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Default Thandisizwe Mgudlwa
Apr 03, 2018 05:47 PM
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Morocco outlines its bid plans for World Cup 2026

By Thandisizwe Mgudlwa

Cape Town: AFRICA's hope for hosting the FIFA World Cup 2026, Morocco, last week provided a comprehensive plan that it will use to guide its bid to success.

Morocco gave detailed plans for $15.8bn in infrastructure spending should it succeed in landing the Fifa World Cup.

This comes with substantial investment in new or redeveloped stadia part of the bid plan for the national team football tournament.

According to Morocco 2026, 'Stadium investment will account for $3bn of the $12.6bn in public investment that also requires hospital services being enhanced in 20 cities and transportation infrastructure improved for the World Cup after its expansion from 32 to 48 participating nations. Around $3.2bn will be spent on improving hotel capacity."

Morocco is facing competition from the United 2026 bid of the United States, Canada and Mexico, which on Thursday made a point of stressing that no new stadium construction will be required, with all venues in its bid having an average capacity of 68,000. The Fifa Congress is due to vote to decide on the host on June 13 and can, for the first time, potentially disqualify bids deemed risky before a vote is taken, noted Morocco 2026

It further said its LMS stadia plans include the venue in Marrakech becoming a multi-purpose indoor arena after the World Cup, while the facility in Ourzazate will become the headquarters for a new multi-purpose football centre for Africa.

Moulay Hafid Elalamy, Morocco 2026 bid chairman and the government’s Minister for Industry, Investment, Trade & Digital Economy, commented, “The Fifa World Cup 2026 is a national priority for our government and that is why it has guaranteed the required investment in our exciting and innovative stadium plans. Our beautiful and welcoming nation offers players and fans something very special with just one time-zone, one currency and all host cities are within a 550km radius from Casablanca, meaning limited travel and simple logistics.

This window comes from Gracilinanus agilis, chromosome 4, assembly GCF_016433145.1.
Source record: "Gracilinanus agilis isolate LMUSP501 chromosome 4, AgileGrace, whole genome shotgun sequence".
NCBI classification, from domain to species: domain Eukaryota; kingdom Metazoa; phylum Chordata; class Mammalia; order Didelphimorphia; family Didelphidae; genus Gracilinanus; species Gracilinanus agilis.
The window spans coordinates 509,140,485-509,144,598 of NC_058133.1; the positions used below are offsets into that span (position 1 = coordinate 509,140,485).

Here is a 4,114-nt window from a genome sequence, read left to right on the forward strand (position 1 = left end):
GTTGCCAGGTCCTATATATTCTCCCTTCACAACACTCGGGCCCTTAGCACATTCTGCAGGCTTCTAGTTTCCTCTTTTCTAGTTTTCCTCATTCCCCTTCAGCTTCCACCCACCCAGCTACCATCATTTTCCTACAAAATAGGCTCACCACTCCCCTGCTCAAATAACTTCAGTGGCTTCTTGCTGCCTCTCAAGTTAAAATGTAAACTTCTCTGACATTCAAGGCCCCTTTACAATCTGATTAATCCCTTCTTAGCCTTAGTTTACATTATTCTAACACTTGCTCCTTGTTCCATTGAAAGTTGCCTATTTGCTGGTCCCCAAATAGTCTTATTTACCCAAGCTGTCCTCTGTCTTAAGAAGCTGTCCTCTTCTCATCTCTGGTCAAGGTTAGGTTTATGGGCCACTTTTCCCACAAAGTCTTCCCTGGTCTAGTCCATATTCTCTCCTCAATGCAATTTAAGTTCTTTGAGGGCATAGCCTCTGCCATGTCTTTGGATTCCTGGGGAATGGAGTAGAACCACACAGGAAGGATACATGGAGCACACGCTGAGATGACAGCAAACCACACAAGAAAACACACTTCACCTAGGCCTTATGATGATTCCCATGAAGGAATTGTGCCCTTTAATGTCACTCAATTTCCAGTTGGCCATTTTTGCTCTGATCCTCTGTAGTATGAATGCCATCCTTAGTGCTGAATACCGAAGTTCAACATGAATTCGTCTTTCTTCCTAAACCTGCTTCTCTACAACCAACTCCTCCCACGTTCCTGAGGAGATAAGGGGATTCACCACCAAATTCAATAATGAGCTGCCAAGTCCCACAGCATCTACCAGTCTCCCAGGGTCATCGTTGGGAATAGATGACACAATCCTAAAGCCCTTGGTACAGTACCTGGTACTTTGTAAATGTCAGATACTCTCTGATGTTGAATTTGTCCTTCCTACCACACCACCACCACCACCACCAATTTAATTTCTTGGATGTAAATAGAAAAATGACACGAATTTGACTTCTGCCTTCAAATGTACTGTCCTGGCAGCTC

“Our hotel capacity has more than doubled since 2003 – we now have 110,000 hotel rooms and we will increase our bed capacity by 70 per cent by 2026. All host cities are also all located within an hour’s drive of an airport, so players and fans need only focus on the one thing that matters most – football.”
Elalamy added: “Our Legacy Modular Stadiums sit at the heart of Morocco’s bid and are a powerful example of our innovation and commitment to legacy. They will be at the cutting edge of modernity, 100-per-cent environmentally responsible and conceived with a sustainable philosophy to reduce construction costs and complexity.

“As soon as the final whistle blows on the 2026 tournament, the stadiums will be adapted to meet the specific needs of their cities and to make them more accessible for local communities, with the aim of maximising participation in football and other sports and cultural activities. Local clubs will become anchor tenants with responsibility for adapting the stadia to their requirements, particularly in terms of capacity.”

The Morocco 2026 World Cup Bid Committee on Saturday unveiled 12 proposed cities and 14 stadia as part of its plans for the event. This was after submitting its bid book to world football’s governing body on Friday.

Morocco 2026’s proposed stadia include five existing venues in Marrakech (95,565), Agadir (46,048), Fez (46,092), Rabat (46,500) and Tangier (65,000) that will undergo renovation and expansion to meet Fifa requirements.

"Three brand new stadia are planned including the 93,000-capacity National Stadium in Casablanca. These three will be the future home to the national team and host the opening match and final of the World Cup.

New stadia with capacities of 45,600 apiece would also be developed in Oujda and Tetouan."

Morocco 2026 has also outlined plans for six Legacy Modular Stadiums (LMS) with capacities of around 46,000 in Casablanca, Marrakech, El Jadida, Meknes, Nador and Ouarzazate.

The bid committee said they have all been selected based on their transport and accommodation infrastructure, and local football legacy needs.

Qatar 2022 has employed a similar model of developing stadia that will be scaled back in size post-tournament for a number of its venues for the World Cup.


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